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Hi, I'm Liz.

Welcome to my site! I write stuff, and I can help you write stuff. Contact me for your editing needs.

Chris Singleheart

When I decided to wrap up this series, I sorted through every single draft I'd prepared - every lingering submission dating back to April - and reached out to verify each person still wanted to be featured. To my relief (because I love sharing these particular stories), no one declined and most everyone edited their initial responses because in the months since we last spoke, things have changed for them - their beliefs - in one way or another. If there is one thing we cannot escape, it's change.

A few days after I emailed Chris about her discovery process and received her edits, my husband and I visited a massive antique warehouse in Seattle. We spent three hours wandering the aisles, examining discarded items once treasured and personal, overpriced but undervalued memories.

I collected a handful of books from the 1950s - I always find books - and soon my eyes rested on a thick, delicately ornate edition of Webster's Dictionary from the early 1800s. I thumbed through it carefully, one page falling open easily, begging for attention. My eyes landed on the word parable, and then paraclete. There was a small card tucked deep in the spine, a Lesson Card from a Presbyterian church dated June 25, 1911. On the card was text, outlined to be reviewed, with an image of a woman in a bright blue robe, adorned in jewelry, a handmaiden at her side holding a basket full of bread, extending a single loaf to an elderly man clothed in a brown robe with a child at his hip, clinging to him.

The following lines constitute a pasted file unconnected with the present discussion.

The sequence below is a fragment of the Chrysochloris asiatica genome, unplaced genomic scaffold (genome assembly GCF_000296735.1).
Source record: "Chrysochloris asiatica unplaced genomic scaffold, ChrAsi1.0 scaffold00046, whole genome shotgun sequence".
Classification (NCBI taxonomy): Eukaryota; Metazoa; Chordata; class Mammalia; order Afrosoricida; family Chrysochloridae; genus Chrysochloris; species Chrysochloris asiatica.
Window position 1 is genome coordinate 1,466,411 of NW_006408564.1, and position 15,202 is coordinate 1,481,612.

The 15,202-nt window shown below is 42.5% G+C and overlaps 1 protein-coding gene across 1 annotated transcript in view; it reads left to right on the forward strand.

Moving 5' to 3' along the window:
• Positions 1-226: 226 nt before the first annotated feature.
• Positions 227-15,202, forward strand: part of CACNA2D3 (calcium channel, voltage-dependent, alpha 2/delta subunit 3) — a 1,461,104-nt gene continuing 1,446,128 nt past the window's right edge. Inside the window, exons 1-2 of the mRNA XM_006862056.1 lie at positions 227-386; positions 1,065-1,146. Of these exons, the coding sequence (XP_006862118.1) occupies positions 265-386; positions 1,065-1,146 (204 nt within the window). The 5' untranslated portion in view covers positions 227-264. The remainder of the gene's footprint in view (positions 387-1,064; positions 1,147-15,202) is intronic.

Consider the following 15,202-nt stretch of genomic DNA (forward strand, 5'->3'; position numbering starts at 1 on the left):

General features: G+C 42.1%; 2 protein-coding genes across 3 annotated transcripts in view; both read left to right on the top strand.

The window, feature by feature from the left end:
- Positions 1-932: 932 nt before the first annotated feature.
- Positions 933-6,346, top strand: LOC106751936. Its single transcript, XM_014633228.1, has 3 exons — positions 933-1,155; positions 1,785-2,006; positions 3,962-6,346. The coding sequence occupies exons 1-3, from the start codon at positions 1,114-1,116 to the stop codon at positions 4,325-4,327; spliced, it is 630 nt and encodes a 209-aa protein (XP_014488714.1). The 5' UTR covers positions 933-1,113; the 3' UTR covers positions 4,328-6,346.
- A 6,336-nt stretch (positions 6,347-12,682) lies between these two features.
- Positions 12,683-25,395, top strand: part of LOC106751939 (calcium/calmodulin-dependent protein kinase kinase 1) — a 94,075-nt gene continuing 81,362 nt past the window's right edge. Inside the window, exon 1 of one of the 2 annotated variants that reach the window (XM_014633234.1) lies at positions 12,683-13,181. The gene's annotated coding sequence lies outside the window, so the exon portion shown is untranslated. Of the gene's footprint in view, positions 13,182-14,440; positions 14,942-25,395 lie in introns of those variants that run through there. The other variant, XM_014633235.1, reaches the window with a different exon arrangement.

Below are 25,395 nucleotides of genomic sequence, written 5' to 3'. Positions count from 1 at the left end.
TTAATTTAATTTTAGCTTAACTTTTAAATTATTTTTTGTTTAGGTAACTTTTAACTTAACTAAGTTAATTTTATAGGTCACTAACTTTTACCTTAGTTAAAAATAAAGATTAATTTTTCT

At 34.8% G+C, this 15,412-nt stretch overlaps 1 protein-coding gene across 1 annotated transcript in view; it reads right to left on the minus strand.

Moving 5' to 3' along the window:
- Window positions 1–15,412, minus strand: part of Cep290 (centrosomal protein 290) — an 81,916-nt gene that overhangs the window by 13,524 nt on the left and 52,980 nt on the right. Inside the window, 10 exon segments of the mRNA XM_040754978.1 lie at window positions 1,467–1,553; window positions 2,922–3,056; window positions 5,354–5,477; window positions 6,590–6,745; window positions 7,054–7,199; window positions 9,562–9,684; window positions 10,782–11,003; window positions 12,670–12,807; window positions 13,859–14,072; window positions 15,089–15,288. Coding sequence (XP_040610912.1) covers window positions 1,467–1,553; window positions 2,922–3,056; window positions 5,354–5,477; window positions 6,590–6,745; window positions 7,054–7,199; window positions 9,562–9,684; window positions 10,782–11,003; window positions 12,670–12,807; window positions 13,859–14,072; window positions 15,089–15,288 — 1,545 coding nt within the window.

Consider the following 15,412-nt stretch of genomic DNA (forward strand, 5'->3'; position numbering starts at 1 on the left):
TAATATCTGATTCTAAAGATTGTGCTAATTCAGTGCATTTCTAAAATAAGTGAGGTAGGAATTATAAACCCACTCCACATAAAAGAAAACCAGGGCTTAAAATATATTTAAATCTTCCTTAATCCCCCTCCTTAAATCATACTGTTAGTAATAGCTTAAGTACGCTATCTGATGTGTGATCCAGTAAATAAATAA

(Will someone at home review these lessons with the child)
Review Golden Text: What doth the Lord require of thee, but to do justly, and to love mercy, and to walk humbly with they God? Micah 6:8.

I haven't cracked open my bible in over a year, and Chris' post is one of maybe three to have scripture referenced on my blog. Not surprisingly - because this kind of thing really does happen to me all the time - this very passage in Micah, displayed on the Lesson Card, is how Chris explains her interaction with her beliefs. 

I didn't rush home and start reading the bible after finding the card, but I did slip the card in between the cover of one of the books I was buying so I'd always have it; a message given to me in a small, quiet way as if to remind me to be grateful for where I've been and what the bible once meant to me. I know I'm on the right path in my own discovery process, and I'm meeting some very special people along the way.

Chris and I connected via Tribe Writers, and you can read more of her words here.


Responses by Chris Singleheart

What do you believe, and why?

The Apostles' Creed best expresses what I believe. It is an understanding in my mind and in my heart, a belief based on both the historical evidence of the resurrection of Jesus Christ and on the personal experience of His activity in my life.